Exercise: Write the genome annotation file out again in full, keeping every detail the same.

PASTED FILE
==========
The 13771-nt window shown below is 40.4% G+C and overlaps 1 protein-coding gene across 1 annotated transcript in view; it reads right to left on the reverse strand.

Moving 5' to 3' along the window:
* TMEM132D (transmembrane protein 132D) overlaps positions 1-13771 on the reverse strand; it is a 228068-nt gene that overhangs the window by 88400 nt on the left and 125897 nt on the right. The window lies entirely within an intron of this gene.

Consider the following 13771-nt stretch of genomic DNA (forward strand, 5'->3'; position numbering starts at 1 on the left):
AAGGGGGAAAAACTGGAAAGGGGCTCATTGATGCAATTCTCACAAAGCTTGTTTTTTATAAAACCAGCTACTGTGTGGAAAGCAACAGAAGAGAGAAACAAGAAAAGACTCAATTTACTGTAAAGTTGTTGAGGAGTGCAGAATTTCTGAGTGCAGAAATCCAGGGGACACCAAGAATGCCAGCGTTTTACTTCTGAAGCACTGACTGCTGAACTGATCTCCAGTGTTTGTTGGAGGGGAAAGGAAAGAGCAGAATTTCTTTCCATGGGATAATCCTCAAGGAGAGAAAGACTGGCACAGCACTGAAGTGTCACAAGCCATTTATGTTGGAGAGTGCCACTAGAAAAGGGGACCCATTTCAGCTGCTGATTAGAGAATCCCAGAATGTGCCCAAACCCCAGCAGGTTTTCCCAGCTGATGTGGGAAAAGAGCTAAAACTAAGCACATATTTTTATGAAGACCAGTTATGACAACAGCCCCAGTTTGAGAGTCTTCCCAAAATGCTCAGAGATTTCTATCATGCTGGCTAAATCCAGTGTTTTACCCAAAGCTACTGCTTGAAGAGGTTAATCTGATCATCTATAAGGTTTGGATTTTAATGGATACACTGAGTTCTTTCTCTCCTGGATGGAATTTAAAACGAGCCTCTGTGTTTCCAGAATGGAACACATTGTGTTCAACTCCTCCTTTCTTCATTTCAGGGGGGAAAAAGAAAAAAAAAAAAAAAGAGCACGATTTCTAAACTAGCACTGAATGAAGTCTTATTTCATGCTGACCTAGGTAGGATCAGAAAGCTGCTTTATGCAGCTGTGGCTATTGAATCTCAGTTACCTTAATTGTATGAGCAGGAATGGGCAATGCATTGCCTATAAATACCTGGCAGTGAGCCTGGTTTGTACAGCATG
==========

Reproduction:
The 13771-nt window shown below is 40.4% G+C and overlaps 1 protein-coding gene across 1 annotated transcript in view; it reads right to left on the reverse strand.

Moving 5' to 3' along the window:
* TMEM132D (transmembrane protein 132D) overlaps positions 1-13771 on the reverse strand; it is a 228068-nt gene that overhangs the window by 88400 nt on the left and 125897 nt on the right. The window lies entirely within an intron of this gene.

Consider the following 13771-nt stretch of genomic DNA (forward strand, 5'->3'; position numbering starts at 1 on the left):
AAGGGGGAAAAACTGGAAAGGGGCTCATTGATGCAATTCTCACAAAGCTTGTTTTTTATAAAACCAGCTACTGTGTGGAAAGCAACAGAAGAGAGAAACAAGAAAAGACTCAATTTACTGTAAAGTTGTTGAGGAGTGCAGAATTTCTGAGTGCAGAAATCCAGGGGACACCAAGAATGCCAGCGTTTTACTTCTGAAGCACTGACTGCTGAACTGATCTCCAGTGTTTGTTGGAGGGGAAAGGAAAGAGCAGAATTTCTTTCCATGGGATAATCCTCAAGGAGAGAAAGACTGGCACAGCACTGAAGTGTCACAAGCCATTTATGTTGGAGAGTGCCACTAGAAAAGGGGACCCATTTCAGCTGCTGATTAGAGAATCCCAGAATGTGCCCAAACCCCAGCAGGTTTTCCCAGCTGATGTGGGAAAAGAGCTAAAACTAAGCACATATTTTTATGAAGACCAGTTATGACAACAGCCCCAGTTTGAGAGTCTTCCCAAAATGCTCAGAGATTTCTATCATGCTGGCTAAATCCAGTGTTTTACCCAAAGCTACTGCTTGAAGAGGTTAATCTGATCATCTATAAGGTTTGGATTTTAATGGATACACTGAGTTCTTTCTCTCCTGGATGGAATTTAAAACGAGCCTCTGTGTTTCCAGAATGGAACACATTGTGTTCAACTCCTCCTTTCTTCATTTCAGGGGGGAAAAAGAAAAAAAAAAAAAAAGAGCACGATTTCTAAACTAGCACTGAATGAAGTCTTATTTCATGCTGACCTAGGTAGGATCAGAAAGCTGCTTTATGCAGCTGTGGCTATTGAATCTCAGTTACCTTAATTGTATGAGCAGGAATGGGCAATGCATTGCCTATAAATACCTGGCAGTGAGCCTGGTTTGTACAGCATG